Limits liberate

God made us finite. We are not omni-knowing, omni-present, or omni-potent. These limitations are good news. They allow the Lord to be for us and for others. Here is how:

Zack Eswine, Sensing Jesus: Life and Ministry as a Human Being:

First, we can only be at one place at one time, which means that Jesus will teach most of us to live a local life.

We will resist and want to act like we are omnipresent. But he will patiently teach us that as human beings we cannot be, and this admission will glorify God.

Others will likewise resist Jesus and want you to be omnipresent. They will use his name to praise or critique you accordingly, but they too will have to learn that only Jesus can be with them wherever they are at all times. This fact is actually good news for them and for us. . . .

Second, we cannot do everything that needs to be done, which means that Jesus will teach us to live with the things that we can neither control nor fix.

We will want to resist Jesus and act as if we are omnipotent, but we will harm others and ourselves when we try.

Others will also resist Jesus. Using his name, they will praise or critique us according to their desire that we fix everything for them and that we do it immediately. But they will have to learn too that only Jesus can fix everything and that there are some things Jesus leaves unfixed for his glory. . . .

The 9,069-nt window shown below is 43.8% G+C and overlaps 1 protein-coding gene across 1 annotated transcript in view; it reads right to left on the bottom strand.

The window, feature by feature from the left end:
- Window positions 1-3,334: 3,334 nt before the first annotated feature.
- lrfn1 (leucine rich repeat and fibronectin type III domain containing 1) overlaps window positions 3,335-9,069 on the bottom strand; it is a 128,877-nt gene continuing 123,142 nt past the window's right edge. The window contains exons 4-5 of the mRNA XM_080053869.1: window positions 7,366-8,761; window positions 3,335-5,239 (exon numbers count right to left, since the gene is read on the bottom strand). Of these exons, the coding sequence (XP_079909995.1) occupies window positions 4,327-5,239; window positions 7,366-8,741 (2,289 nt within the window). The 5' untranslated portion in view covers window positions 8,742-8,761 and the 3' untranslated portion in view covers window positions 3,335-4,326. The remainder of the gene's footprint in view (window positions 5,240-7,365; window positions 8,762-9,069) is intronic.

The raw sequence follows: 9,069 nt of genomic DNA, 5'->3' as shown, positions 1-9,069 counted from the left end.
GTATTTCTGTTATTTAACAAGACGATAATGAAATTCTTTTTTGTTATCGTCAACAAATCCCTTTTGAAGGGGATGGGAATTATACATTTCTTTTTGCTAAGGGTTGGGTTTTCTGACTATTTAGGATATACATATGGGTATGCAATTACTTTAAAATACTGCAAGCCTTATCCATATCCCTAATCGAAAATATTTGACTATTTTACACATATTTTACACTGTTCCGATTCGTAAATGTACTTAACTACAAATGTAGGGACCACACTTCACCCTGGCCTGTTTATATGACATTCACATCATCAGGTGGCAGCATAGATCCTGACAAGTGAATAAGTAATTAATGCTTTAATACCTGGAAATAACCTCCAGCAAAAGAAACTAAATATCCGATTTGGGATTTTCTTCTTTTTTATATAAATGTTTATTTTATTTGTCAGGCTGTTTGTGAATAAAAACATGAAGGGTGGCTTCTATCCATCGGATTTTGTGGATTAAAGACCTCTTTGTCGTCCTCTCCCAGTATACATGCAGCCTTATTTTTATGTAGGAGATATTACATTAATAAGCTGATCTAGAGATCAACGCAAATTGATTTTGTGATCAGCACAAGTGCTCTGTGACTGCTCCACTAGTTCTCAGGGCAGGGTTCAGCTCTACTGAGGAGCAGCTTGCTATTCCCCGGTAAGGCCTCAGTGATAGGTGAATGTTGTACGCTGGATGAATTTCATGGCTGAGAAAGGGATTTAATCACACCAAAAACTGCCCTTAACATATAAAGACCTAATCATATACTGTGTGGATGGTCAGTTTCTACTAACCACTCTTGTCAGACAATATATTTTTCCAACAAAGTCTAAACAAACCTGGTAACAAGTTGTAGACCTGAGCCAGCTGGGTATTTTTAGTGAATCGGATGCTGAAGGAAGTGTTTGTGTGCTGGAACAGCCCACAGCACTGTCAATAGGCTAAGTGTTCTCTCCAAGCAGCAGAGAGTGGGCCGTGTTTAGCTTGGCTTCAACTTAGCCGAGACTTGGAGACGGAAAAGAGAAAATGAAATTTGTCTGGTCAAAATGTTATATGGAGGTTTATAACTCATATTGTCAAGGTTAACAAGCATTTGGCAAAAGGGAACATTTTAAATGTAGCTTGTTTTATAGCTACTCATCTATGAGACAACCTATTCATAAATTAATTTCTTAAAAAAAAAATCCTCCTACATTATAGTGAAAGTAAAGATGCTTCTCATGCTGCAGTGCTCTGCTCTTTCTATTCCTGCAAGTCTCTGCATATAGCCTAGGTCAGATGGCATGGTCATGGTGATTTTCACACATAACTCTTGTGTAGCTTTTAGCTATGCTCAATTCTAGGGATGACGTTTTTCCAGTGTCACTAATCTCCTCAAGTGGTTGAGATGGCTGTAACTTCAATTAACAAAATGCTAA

Third, we are unable to know everyone or everything, which means that Jesus will teach us to live with ignorance, our own and others’. In other words, we are not omniscient.

Jesus will require us to stop pretending that we are.

Others will resist Jesus and in his name praise us or critique us on the basis of their estimation of what we should know. They will have to learn that only Jesus knows everything they need; his invitation to faith and to trust in his knowing is a good one. . . .

Ask yourself this question: Which are you more tempted to pretend that you are: an everywhere-for-all, a fix-it-all, or a know-it-all? What do you feel you will lose if you stop pretending in these ways and entrust yourself to Jesus? . . .

Jesus invites everywhere-for-alls, fix-it-alls, and know-it-alls to the cross, the empty tomb, and the throne of his grace for their time of need.

—Zack Eswine, Sensing Jesus: Life and Ministry as a Human Being (Wheaton, IL: Crossway, 2012), 55-56.

HT: Crossway Blog via Justin Taylor


Worshipping, not complaining, when God says no

My wife and I started reading RC Sproul’s The Invisible Hand – Do all things really work for good? Looking at the story of David found in 2 Samuel 12:16-23, Sproul makes some meaningful comments:

Here we encounter the David who was a man after God’s own heart. Here the character that resonates throughout the psalms makes himself clear. When God said no to the pleas of David, he immediately went to church –not to whine or complain but to worship. Here we see David living coram Deo, before the face of God. David pled his case before the throne of the Almighty – and lost. Yet he was willing to bow before the providence of God, to let God be God.